Without actions to significantly curb greenhouse gas emissions, air temperatures could increase as much as 11.5 percent by 2100, according to the U.S. Environmental Protection Agency (EPA).
While the United Nations Framework Convention on Climate Change pledged in 2009 to keep warming from increasing more than 3.6 degrees Fahrenheit, more recent reports by the World Bank and other institutions warn that the goal may be unrealistic.
Continued global warming could cause widespread drought, flooding and other changes, with disastrous consequences. Here are some of the ways climate change has already impacted our lives.
Temperatures: The average global temperature for 2012—about 58.3 degrees Fahrenheit—was the ninth-warmest year since record keeping began in 1880. It was also the 36th consecutive year that the global temperature surpassed the 20th-century average, according to the National Climate Data Center at the National Oceanic and Atmospheric Administration. The problem comes alive in a video at Tinyurl.com/ NASAEarthTemps. The EPA reports that the number of days that temperatures will exceed 90 degrees Farenheit is expected to increase throughout the U.S., especially in areas that already experience heat waves.
Drought: Drought struck two thirds of America’s lower 48 states last year, and continued into 2013 in many parts of the country, costing billions of dollars in crop failures and damage from resulting wildfires.
Extreme storms: East Coast weather has become wilder, with storms such as Hurricane Irene and Superstorm Sandy wreaking unprecedented losses in human life and property.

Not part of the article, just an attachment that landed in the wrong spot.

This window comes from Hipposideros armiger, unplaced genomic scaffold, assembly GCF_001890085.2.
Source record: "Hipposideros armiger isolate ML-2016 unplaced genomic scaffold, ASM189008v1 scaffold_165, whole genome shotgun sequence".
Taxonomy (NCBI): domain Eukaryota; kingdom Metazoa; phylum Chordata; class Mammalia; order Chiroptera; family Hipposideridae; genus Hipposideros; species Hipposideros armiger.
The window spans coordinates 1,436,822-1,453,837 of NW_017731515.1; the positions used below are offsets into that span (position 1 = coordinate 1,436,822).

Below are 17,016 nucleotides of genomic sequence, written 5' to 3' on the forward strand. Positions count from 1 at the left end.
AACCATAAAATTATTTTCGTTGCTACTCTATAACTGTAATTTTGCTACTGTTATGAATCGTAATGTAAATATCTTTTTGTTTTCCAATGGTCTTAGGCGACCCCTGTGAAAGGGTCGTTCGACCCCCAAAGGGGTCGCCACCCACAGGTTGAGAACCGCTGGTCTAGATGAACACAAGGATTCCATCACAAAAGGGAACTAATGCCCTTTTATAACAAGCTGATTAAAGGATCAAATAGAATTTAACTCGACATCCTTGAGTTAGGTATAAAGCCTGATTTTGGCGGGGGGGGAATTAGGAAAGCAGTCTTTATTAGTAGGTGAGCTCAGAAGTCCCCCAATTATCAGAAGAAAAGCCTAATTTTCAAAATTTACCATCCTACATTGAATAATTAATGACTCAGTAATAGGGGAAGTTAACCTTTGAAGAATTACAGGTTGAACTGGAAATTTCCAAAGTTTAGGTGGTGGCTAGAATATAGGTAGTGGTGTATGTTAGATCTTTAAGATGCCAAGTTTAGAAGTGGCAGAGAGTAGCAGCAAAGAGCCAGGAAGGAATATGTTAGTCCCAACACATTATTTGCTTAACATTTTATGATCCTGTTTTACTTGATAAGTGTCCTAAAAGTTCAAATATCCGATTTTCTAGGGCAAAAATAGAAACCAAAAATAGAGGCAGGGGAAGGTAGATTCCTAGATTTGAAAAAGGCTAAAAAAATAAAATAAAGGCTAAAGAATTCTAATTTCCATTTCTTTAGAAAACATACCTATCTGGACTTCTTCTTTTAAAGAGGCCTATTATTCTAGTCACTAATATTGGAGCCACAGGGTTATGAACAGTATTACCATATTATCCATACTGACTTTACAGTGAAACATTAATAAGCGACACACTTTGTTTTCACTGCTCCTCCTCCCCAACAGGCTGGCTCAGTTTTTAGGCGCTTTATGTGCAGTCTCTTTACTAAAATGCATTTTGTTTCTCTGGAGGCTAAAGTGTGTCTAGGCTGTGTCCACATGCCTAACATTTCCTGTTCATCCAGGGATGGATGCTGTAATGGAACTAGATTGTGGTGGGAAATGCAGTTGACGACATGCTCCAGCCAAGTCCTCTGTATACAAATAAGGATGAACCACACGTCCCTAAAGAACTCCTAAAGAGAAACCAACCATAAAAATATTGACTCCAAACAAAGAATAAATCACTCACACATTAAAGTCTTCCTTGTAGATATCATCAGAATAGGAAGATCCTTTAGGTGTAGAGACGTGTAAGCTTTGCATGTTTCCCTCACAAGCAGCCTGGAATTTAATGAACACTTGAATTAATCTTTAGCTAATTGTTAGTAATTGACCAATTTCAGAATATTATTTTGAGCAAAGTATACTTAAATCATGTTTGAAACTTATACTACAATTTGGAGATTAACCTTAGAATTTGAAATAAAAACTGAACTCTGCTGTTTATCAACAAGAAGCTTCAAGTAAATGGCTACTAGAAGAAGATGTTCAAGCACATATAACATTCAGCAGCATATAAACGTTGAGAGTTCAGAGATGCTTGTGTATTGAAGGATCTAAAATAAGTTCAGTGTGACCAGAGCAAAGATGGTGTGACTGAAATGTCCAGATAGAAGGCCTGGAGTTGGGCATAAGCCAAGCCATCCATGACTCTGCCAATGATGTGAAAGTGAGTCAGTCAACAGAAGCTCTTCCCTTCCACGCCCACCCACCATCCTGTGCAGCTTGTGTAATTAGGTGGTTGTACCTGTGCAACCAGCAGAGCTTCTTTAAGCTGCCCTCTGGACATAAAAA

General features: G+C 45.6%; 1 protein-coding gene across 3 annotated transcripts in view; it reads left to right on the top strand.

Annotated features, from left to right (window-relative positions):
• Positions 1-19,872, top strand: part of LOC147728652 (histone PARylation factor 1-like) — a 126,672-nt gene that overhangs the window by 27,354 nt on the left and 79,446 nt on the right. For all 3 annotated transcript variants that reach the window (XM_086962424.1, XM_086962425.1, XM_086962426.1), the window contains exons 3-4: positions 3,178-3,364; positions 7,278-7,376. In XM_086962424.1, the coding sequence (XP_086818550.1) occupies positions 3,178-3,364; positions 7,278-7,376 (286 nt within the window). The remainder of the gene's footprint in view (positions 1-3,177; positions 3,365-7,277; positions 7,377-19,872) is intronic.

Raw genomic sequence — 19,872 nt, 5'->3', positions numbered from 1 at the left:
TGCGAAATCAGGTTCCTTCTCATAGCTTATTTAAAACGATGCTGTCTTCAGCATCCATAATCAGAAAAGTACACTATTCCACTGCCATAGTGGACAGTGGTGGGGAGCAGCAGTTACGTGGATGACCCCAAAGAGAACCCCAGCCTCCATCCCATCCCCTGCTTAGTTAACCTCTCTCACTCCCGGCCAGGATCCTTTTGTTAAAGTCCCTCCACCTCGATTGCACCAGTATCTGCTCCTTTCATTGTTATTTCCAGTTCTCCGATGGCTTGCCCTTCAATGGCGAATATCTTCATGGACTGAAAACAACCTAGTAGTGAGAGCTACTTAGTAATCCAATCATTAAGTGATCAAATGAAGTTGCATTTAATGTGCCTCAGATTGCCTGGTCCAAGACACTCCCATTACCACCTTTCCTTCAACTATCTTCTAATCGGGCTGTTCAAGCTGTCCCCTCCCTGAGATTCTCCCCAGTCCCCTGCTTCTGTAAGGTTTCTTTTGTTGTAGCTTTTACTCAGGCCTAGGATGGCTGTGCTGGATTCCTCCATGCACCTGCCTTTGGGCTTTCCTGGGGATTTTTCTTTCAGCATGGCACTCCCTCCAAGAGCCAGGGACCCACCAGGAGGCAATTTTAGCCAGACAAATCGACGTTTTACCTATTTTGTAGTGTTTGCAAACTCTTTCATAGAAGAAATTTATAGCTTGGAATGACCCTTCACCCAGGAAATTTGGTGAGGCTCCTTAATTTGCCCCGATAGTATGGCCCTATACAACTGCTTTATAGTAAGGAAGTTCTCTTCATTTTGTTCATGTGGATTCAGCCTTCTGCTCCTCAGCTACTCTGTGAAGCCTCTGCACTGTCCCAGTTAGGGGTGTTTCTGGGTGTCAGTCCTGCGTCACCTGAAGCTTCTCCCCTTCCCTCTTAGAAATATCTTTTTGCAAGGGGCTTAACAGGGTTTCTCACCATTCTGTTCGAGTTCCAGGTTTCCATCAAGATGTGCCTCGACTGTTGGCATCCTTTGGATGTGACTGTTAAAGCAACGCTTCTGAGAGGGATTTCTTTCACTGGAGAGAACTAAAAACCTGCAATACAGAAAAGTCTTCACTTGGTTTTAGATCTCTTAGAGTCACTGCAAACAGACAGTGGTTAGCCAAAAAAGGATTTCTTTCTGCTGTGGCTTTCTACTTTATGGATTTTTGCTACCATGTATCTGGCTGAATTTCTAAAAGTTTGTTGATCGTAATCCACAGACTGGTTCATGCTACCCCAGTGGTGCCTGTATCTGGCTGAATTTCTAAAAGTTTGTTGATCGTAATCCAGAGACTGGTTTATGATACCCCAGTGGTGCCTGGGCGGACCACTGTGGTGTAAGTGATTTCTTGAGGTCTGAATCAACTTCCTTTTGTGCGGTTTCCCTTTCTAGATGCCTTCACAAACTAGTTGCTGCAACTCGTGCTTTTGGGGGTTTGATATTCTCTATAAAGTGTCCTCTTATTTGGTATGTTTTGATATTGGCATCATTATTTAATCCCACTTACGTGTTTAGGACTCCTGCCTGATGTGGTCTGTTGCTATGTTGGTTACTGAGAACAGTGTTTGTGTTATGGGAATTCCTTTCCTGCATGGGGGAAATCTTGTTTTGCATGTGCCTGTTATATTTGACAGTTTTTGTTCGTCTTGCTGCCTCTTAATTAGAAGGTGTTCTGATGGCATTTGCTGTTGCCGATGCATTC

Freshwater supplies: As melting shrinks glaciers’ historic footprints, reducing the amount of springtime snowmelt, and we continue to deplete groundwater faster than it can be replenished, conflicts between agriculture, industry and municipalities over water are expected to increase. Meanwhile, rising sea levels near some seashore cities have already led to incursions of saltwater, contaminating underground freshwater systems.
Rising sea levels: Since 1870, the global sea level has risen by about eight inches, according to the EPA. By the end of this century, it estimates that New York City could see a rise of 2.3 feet and Galveston, Texas, 3.5 feet. Other studies say those estimates are conservative. Research published in the Proceedings of the National Academy of Sciences in July concluded that a rise of 3.6 degrees Fahrenheit could result in a corresponding rise in sea levels exceeding 13 feet.